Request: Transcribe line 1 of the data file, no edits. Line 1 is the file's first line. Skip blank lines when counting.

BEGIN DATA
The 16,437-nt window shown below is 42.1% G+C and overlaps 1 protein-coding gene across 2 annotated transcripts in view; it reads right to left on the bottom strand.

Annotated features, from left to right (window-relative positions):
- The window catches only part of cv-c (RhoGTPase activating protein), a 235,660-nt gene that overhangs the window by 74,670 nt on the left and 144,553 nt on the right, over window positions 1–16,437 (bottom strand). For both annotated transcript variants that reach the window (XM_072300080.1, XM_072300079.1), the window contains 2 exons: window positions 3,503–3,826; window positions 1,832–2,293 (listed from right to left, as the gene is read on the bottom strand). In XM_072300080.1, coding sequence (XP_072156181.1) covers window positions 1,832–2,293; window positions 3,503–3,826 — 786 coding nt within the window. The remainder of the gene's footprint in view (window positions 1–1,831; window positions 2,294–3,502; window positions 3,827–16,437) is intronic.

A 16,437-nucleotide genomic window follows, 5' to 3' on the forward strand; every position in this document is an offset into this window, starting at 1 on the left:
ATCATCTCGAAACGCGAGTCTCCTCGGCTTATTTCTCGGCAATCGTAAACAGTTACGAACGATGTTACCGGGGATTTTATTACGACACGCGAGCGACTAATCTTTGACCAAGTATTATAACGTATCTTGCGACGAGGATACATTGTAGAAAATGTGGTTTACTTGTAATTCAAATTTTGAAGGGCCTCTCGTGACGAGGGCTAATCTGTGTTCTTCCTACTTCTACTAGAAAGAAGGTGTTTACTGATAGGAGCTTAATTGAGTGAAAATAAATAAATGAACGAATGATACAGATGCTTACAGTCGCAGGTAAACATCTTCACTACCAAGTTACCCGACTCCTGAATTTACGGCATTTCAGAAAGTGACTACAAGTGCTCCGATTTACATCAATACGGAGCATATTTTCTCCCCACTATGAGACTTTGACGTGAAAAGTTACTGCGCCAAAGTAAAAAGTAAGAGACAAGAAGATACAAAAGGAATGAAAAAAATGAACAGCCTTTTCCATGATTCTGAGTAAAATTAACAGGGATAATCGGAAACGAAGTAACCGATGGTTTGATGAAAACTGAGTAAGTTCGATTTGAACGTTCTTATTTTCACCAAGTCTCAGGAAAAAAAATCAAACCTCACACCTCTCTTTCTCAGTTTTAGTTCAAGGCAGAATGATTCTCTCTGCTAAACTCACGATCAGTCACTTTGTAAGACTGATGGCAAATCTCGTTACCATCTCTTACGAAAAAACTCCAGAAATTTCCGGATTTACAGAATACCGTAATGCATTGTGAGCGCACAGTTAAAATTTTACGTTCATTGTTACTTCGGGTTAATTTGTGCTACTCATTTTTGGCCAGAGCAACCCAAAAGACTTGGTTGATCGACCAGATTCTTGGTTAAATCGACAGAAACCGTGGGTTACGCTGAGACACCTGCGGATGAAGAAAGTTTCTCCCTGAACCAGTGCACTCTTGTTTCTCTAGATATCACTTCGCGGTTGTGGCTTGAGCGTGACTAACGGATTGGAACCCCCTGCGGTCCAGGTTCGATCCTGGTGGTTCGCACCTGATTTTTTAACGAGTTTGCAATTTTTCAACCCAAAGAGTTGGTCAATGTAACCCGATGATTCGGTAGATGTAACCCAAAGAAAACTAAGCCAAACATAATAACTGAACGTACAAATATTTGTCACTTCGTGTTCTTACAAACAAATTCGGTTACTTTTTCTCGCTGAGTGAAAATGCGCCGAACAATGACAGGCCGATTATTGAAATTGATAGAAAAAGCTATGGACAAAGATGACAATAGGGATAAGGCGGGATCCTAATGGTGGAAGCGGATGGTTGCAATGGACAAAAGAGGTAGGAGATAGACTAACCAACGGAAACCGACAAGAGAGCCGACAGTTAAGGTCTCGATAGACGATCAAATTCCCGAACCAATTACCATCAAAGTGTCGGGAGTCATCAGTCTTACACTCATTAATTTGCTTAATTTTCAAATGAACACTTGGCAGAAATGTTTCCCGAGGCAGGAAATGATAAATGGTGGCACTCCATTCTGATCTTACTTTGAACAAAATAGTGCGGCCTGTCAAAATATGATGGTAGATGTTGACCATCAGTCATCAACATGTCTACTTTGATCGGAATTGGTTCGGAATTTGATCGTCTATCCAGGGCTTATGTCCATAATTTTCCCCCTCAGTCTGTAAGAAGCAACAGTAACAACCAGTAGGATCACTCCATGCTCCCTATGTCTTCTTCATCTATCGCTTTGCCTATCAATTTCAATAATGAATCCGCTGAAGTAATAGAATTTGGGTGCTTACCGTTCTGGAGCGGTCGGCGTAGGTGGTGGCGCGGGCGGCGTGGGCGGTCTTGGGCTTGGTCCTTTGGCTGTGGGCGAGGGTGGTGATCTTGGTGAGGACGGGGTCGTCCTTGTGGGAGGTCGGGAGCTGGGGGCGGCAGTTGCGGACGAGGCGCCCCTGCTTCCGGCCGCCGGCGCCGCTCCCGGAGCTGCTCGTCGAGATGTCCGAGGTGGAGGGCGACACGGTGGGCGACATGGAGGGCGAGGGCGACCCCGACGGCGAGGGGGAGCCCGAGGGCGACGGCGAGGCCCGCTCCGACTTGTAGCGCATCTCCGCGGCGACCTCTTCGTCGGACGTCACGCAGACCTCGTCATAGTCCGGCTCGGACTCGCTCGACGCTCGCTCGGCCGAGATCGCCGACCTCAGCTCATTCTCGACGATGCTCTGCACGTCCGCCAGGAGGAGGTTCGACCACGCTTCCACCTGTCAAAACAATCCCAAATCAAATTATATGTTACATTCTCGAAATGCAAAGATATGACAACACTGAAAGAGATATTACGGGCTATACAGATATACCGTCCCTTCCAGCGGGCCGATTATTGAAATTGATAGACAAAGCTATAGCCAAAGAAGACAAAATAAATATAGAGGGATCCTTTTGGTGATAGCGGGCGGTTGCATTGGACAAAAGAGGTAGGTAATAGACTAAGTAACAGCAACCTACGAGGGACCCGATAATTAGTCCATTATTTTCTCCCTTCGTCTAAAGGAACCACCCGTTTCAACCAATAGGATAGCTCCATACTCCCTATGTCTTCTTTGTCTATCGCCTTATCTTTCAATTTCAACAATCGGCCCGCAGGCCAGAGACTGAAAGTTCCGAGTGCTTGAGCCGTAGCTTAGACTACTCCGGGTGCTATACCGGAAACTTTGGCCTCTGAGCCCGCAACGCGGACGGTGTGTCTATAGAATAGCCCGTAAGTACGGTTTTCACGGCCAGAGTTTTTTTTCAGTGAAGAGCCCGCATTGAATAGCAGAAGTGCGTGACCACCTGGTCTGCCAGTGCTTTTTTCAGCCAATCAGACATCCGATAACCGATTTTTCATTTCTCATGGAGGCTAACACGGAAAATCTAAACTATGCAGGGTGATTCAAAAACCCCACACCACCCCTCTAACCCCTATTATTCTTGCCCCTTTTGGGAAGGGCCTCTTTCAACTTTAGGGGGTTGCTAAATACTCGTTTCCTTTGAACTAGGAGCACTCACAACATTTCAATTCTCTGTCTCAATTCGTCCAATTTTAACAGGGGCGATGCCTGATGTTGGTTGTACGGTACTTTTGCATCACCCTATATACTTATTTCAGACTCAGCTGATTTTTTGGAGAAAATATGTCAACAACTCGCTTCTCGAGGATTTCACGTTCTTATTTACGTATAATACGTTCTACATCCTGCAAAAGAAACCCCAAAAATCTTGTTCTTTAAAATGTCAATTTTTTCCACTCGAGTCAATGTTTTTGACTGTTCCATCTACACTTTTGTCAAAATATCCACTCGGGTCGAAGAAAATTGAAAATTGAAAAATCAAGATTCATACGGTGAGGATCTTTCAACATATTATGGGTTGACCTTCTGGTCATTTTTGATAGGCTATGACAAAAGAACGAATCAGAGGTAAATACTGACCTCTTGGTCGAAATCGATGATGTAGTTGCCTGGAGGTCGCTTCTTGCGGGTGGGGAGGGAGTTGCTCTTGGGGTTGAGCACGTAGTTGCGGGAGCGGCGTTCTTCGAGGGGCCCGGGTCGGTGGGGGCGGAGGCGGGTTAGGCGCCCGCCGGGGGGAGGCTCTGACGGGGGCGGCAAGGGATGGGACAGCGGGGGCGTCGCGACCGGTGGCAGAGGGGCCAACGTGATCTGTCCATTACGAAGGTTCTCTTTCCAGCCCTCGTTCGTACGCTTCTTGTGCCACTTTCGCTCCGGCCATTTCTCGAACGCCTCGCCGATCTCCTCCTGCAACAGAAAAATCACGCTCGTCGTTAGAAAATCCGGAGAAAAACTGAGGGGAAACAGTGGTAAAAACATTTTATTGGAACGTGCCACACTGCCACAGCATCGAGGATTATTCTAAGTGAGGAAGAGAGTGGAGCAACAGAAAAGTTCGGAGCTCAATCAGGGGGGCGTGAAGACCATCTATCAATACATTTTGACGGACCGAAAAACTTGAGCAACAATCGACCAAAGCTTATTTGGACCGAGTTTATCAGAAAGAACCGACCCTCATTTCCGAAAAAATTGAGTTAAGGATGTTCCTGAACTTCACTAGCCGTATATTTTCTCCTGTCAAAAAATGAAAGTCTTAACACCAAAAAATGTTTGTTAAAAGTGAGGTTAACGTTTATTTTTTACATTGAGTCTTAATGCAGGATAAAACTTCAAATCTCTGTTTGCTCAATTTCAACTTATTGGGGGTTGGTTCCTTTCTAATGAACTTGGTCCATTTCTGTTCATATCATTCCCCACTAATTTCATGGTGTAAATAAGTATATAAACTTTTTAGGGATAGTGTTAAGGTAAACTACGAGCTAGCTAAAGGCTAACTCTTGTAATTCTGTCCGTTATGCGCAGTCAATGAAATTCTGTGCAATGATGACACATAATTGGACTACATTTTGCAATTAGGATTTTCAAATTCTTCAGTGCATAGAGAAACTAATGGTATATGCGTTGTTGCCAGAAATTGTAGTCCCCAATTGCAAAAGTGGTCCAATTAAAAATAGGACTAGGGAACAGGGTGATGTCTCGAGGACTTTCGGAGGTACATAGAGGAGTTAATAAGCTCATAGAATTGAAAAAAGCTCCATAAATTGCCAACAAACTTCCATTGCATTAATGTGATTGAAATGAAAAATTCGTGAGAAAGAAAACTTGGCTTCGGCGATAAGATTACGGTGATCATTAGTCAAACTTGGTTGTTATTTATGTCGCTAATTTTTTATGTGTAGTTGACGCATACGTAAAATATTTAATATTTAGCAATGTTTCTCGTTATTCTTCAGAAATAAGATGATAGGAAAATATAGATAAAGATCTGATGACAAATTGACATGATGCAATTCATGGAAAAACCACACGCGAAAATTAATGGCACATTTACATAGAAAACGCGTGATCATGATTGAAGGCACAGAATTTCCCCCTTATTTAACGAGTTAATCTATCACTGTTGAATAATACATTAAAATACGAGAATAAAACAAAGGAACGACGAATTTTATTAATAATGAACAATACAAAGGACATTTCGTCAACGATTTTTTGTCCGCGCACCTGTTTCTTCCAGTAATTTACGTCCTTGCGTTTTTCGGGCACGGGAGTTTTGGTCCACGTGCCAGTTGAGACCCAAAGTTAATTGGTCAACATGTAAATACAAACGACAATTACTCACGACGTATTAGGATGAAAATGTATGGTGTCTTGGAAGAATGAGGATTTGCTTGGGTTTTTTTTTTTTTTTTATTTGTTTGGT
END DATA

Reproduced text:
The 16,437-nt window shown below is 42.1% G+C and overlaps 1 protein-coding gene across 2 annotated transcripts in view; it reads right to left on the bottom strand.